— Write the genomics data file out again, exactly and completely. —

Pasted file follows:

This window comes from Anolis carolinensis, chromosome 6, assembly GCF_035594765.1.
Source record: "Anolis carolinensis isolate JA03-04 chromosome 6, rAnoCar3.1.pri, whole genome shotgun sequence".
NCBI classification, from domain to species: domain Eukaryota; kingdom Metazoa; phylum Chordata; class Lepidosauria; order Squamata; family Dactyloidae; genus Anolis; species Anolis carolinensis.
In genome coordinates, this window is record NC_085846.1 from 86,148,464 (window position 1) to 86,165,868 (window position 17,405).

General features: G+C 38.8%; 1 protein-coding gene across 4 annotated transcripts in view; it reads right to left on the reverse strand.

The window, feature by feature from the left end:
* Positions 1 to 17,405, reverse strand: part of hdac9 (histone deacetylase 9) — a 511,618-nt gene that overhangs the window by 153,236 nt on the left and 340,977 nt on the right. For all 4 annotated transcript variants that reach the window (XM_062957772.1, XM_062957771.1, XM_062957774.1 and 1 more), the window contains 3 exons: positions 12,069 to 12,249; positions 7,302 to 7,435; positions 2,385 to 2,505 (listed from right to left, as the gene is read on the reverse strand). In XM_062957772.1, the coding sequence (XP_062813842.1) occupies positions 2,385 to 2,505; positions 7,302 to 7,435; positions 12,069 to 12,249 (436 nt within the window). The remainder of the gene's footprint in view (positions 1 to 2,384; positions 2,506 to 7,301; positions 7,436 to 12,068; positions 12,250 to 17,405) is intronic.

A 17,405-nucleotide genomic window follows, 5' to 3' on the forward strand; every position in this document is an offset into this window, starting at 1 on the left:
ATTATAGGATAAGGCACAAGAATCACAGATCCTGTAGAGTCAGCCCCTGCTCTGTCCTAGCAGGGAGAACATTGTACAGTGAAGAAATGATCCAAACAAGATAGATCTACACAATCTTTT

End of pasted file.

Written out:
This window comes from Anolis carolinensis, chromosome 6, assembly GCF_035594765.1.
Source record: "Anolis carolinensis isolate JA03-04 chromosome 6, rAnoCar3.1.pri, whole genome shotgun sequence".
NCBI classification, from domain to species: domain Eukaryota; kingdom Metazoa; phylum Chordata; class Lepidosauria; order Squamata; family Dactyloidae; genus Anolis; species Anolis carolinensis.
In genome coordinates, this window is record NC_085846.1 from 86,148,464 (window position 1) to 86,165,868 (window position 17,405).

General features: G+C 38.8%; 1 protein-coding gene across 4 annotated transcripts in view; it reads right to left on the reverse strand.

The window, feature by feature from the left end:
* Positions 1 to 17,405, reverse strand: part of hdac9 (histone deacetylase 9) — a 511,618-nt gene that overhangs the window by 153,236 nt on the left and 340,977 nt on the right. For all 4 annotated transcript variants that reach the window (XM_062957772.1, XM_062957771.1, XM_062957774.1 and 1 more), the window contains 3 exons: positions 12,069 to 12,249; positions 7,302 to 7,435; positions 2,385 to 2,505 (listed from right to left, as the gene is read on the reverse strand). In XM_062957772.1, the coding sequence (XP_062813842.1) occupies positions 2,385 to 2,505; positions 7,302 to 7,435; positions 12,069 to 12,249 (436 nt within the window). The remainder of the gene's footprint in view (positions 1 to 2,384; positions 2,506 to 7,301; positions 7,436 to 12,068; positions 12,250 to 17,405) is intronic.

A 17,405-nucleotide genomic window follows, 5' to 3' on the forward strand; every position in this document is an offset into this window, starting at 1 on the left:
ATTATAGGATAAGGCACAAGAATCACAGATCCTGTAGAGTCAGCCCCTGCTCTGTCCTAGCAGGGAGAACATTGTACAGTGAAGAAATGATCCAAACAAGATAGATCTACACAATCTTTT